Pop Culturing: The Blues Soundtrack Netflix's Unconventional Murder Mystery 'The Eddy'

by Jason St. Amand

National News Editor

Friday May 8, 2020

Andrè Holland, left, and Tahar Rahim, right, in a scene from "The Eddy."
Andrè Holland, left, and Tahar Rahim, right, in a scene from "The Eddy."  (Source:Lou Faulon/Netflix)

With Netflix seemingly focusing on releasing broad and big-budgeted TV series (like "Hollywood" and the upcoming Steve Carrell starrer "Space Force"), and films ("6 Underground," "Extraction"), "The Eddy," an atmospheric and niche show that's emotional and sophisticated, feels like a miracle. It's a family drama that quickly gives way and becomes a murder mystery of sorts that's set in the dark-lit alleys of Paris's jazz scene.

Setting the show's tone is Oscar-winning director Damien Chazelle, who won during the iconic 89th Academy Awards ceremony for his big-budget and starry musical "La La Land." But "The Eddy," created by British screenwriter and playwright Jack Throne (who has writing credits on all eight episodes of this limited series), is a somber tale and Chazelle dials things back and plugs into the blues. Though Chazelle has shown off what he can do on the big screen, like winking at the MGM musicals of yesteryear and creating breathtaking set pieces as in his 2018 emotionally-driven Neil Armstrong biopic "First Man," he opts for a French New Wave style of filmmaking with "The Eddy," which also marks his first dip into TV. Like his breakthrough film "Whiplash" (about a mentally and physically abusive music teacher and his driven high school student, played by J.K. Simmons and Miles Teller, respectively), "The Eddy" is an intimate and personal story told on a similar scale. Chazelle helms the first two episodes of the series, utilizing natural lighting, a shaky camera and lots of closeups, and like the greats of the French New Wave, "The Eddy" often feels like a docuseries. It also helps the drama is carried on the shoulders of Andrè Holland ("Moonlight," "The Knick"), who has never been less than interesting and is one of America's best actors going.

Amandla Stenberg, left, and André Holland, right, in a scene from "The Eddy." Photo credit: Lou Faulon/Netflix

In "The Eddy," Holland plays Elliot Udo, an ex-pat living in Paris and running the titular jazz club. He's got a troubled past, leaving behind his problems in America to live the life he wants in the City of Lights. He's a famous jazz pianist but has since retired after the death of his son. Now divorced, he's focused on running The Eddy with a house band and his business partner / best friend Farid (Tahar Rahim). But the club is struggling and folks aren't flocking to see the Elliot-assembled band, with lead singer Maja ("Cold War" breakout Joanna Kulig). It's soon revealed that Farid might be cooking the books and making some shady deals. On top of that, someone is murdered just as Elliott's teen daughter Julie (Amandla Stenberg) is about to come and live with him, propelling "The Eddy" into its main narrative.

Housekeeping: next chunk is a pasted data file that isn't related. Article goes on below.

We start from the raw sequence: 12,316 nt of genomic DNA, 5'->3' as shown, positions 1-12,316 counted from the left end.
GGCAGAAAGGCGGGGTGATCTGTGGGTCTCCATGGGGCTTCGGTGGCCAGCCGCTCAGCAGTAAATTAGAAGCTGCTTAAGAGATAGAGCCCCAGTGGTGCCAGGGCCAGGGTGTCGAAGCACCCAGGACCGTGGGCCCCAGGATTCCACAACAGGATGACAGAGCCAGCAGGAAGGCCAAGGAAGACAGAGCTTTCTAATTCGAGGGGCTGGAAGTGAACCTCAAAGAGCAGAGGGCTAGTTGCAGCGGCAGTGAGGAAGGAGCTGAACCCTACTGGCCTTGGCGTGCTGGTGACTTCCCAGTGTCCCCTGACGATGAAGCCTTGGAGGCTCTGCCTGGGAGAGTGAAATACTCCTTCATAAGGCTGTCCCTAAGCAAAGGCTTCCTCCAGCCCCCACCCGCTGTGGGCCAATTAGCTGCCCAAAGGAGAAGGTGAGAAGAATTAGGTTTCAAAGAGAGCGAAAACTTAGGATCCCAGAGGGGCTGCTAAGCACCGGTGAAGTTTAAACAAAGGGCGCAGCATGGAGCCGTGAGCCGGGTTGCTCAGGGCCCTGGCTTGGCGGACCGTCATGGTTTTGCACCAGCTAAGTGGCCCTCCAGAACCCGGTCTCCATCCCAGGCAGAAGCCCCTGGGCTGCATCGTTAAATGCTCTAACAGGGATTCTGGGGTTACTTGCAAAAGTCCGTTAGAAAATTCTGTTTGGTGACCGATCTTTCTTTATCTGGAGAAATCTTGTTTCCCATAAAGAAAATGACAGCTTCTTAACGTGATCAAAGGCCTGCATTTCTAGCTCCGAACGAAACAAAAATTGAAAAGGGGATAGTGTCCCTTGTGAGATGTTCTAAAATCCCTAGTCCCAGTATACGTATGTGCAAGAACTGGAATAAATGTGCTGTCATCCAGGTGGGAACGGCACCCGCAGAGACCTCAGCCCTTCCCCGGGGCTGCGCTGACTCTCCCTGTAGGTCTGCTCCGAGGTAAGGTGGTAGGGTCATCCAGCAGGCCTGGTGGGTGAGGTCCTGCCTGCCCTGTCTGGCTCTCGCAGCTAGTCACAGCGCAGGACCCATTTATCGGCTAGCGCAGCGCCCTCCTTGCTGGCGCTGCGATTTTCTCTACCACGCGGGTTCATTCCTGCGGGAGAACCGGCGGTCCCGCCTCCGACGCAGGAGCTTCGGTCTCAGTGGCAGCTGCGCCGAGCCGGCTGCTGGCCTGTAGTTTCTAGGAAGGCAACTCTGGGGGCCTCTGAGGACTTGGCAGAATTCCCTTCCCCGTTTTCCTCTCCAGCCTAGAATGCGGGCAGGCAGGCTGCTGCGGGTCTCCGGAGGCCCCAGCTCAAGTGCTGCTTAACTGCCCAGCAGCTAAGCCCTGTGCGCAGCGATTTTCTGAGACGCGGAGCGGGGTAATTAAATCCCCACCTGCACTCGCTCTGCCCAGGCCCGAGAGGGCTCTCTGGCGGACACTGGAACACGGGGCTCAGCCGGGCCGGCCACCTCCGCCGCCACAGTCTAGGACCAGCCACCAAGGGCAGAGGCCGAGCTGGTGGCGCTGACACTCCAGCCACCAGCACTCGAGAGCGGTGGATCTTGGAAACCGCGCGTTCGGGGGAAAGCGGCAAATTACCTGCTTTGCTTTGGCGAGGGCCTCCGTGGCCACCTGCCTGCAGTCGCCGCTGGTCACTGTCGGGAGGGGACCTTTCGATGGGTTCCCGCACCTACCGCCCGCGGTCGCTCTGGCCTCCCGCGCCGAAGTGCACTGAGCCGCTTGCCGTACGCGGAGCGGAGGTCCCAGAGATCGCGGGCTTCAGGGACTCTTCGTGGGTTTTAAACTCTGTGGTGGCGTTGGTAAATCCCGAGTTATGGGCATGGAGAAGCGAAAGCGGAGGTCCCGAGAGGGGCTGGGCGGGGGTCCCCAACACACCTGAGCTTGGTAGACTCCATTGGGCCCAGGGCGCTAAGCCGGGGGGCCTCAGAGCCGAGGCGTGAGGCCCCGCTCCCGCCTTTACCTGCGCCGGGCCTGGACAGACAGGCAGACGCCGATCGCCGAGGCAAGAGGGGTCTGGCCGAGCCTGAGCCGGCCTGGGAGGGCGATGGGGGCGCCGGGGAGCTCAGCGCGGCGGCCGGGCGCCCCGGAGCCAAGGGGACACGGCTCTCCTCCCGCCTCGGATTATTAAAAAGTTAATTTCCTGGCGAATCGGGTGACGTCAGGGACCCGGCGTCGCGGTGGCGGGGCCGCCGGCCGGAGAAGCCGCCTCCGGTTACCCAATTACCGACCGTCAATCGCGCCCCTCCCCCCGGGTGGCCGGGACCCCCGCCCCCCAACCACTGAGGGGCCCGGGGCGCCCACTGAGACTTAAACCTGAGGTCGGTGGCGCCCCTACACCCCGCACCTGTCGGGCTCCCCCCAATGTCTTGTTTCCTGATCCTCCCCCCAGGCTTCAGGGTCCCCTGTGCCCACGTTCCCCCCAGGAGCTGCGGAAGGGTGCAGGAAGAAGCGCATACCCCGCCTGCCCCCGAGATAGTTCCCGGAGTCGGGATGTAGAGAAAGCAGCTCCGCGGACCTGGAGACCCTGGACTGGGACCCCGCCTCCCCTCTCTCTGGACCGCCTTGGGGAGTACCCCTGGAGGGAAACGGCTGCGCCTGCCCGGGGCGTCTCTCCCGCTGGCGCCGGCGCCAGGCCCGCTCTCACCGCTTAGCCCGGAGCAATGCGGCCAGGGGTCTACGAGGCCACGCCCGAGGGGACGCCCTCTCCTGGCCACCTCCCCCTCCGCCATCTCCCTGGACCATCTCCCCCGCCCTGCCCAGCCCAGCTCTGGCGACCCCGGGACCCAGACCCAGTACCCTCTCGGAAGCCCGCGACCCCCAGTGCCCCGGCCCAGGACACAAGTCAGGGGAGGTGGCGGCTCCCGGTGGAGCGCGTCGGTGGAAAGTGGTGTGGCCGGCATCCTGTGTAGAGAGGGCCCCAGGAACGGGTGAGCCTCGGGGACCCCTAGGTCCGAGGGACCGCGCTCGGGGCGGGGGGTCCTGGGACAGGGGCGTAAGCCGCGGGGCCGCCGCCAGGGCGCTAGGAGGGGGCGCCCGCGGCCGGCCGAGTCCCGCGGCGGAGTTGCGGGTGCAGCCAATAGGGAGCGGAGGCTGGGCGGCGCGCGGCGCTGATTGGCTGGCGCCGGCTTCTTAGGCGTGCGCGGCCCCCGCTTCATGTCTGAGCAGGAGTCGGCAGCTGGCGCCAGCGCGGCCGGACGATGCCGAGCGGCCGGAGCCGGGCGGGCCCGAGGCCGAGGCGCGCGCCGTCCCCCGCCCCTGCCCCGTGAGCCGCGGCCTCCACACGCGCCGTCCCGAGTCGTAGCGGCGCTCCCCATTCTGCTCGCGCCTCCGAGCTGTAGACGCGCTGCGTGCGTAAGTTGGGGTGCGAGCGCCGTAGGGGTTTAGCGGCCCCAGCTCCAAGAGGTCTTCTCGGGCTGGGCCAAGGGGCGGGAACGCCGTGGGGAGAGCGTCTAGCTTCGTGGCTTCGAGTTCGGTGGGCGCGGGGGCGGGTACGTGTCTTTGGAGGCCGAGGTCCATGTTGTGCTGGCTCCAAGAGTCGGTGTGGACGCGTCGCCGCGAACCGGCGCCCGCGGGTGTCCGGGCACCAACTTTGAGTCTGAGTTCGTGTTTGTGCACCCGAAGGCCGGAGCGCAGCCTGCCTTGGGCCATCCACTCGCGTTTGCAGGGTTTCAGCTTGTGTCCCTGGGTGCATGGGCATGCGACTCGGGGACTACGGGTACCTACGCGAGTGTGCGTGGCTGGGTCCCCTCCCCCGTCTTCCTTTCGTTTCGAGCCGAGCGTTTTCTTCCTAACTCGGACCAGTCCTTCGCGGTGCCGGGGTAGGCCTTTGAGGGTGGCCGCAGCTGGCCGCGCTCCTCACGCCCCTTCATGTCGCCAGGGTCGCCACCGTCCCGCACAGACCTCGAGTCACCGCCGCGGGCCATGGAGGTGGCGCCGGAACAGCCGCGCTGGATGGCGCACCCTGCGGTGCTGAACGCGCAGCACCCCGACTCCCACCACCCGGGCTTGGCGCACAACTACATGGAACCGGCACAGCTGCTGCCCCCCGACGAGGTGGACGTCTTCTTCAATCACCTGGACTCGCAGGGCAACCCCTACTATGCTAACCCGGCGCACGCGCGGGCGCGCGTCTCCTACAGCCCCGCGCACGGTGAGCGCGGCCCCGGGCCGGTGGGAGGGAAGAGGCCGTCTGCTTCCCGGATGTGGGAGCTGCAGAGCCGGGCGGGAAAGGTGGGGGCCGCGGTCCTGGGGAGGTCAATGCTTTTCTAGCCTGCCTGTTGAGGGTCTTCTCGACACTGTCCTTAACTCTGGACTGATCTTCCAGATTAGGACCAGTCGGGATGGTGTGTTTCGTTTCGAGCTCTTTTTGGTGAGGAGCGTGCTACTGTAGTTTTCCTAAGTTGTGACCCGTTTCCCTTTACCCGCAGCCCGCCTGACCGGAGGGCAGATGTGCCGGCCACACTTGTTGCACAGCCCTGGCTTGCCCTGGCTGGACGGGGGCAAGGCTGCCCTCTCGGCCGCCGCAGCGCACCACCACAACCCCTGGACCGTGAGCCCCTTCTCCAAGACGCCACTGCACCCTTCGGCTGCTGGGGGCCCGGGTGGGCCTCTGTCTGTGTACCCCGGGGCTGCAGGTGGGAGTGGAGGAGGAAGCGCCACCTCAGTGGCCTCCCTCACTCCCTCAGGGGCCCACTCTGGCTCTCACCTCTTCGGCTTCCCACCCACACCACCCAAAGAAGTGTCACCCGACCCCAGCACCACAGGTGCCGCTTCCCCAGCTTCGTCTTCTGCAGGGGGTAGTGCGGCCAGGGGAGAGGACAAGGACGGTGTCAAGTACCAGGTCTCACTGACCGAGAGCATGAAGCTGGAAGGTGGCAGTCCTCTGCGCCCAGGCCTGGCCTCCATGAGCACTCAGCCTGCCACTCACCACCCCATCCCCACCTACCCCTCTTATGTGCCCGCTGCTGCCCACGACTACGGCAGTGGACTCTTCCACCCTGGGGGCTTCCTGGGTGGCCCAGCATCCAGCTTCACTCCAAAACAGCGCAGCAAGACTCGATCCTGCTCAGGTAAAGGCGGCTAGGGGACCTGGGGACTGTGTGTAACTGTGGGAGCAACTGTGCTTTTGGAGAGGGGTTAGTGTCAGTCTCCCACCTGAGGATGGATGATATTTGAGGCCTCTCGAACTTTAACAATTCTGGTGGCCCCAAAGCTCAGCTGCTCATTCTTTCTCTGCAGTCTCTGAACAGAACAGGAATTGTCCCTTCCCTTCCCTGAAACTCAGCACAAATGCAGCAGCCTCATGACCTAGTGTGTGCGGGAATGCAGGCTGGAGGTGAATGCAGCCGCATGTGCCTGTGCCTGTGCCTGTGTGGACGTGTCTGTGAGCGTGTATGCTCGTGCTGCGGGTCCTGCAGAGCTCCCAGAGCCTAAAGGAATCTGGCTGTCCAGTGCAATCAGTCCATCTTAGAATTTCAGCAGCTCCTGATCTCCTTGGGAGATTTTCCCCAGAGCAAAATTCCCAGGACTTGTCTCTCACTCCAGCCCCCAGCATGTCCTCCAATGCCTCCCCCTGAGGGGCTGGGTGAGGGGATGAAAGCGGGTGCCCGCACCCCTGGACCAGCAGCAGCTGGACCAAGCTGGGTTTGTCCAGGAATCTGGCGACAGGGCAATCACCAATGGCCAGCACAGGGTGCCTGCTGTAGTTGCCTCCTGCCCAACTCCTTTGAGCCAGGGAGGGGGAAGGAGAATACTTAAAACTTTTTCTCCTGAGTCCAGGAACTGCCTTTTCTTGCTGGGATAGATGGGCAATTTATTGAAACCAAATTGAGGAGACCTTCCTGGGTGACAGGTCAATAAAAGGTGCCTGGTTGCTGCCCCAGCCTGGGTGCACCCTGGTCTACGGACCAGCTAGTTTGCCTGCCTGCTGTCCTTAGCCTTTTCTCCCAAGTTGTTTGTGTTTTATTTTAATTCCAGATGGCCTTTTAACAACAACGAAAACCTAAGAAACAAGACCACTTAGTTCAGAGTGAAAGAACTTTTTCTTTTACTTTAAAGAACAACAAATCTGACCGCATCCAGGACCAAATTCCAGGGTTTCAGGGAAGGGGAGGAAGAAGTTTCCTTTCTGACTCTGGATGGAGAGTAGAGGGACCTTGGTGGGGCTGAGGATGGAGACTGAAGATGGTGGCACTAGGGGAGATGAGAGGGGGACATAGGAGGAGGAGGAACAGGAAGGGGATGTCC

Each episode of "The Eddy" is named after a character in the show and mostly follows that person's point of view but Elliot is always at the center of the show — and rightfully so. Holland is exceptional here; he's flexible and emotes perfectly and is essentially the show's driving force, which can feel weighty when it veers off its central plot. Like in the third episode, which is centered on Julie. She's dealing with adjusting to a school in a new city — and country — and reconciling her feelings with her father. She's also dealing with the reason why she left her mom and stepfather's home in America. She soon lashes out and gives into her self-destructive behavior only adding stress to Elliot's life, which has been completely turned upside down.

Andrè Holland, left, and Joanna Kulig, right, in a scene from "The Eddy." Photo credit: Lou Faulon/Netflix

At times, "The Eddy" can get too into the weeds. There are beautiful scenes that play out showcasing a side of Paris we rarely see; often spotlighting its Muslim communities. For how dreary the show can feel, it is often balanced with life and beauty. At the funeral of said person who is murdered, the somber event quickly transforms into a New Orleans-style of celebration when members of The Eddy's house band, including Maja, begin to celebrate the person's life with free-flowing jazz.

After Chazelle's first two establishing episodes, French filmmaker Houda Benyamina, best known for her 2016 Cannes Film Festival hit "Divines," takes over. Then director Laïla Marrakchi, who earned recognition at the 2005 Cannes Festival with her film "Marock," takes the reigns. Finishing out the series is veteran TV director Alan Poul ("Tales of the City," "The Newsroom"). The same style is mostly kept throughout the rest of the series, capturing what feels like off-the-cuff real-life moments that soundtracked by a beautiful score. There are no gimmicks in "The Eddy." No camera manipulation or manipulative story devices. It's an authentic experience from the first note you hear.

Pop Culturing

This story is part of our special report titled Pop Culturing. Want to read more? Here's the full list.

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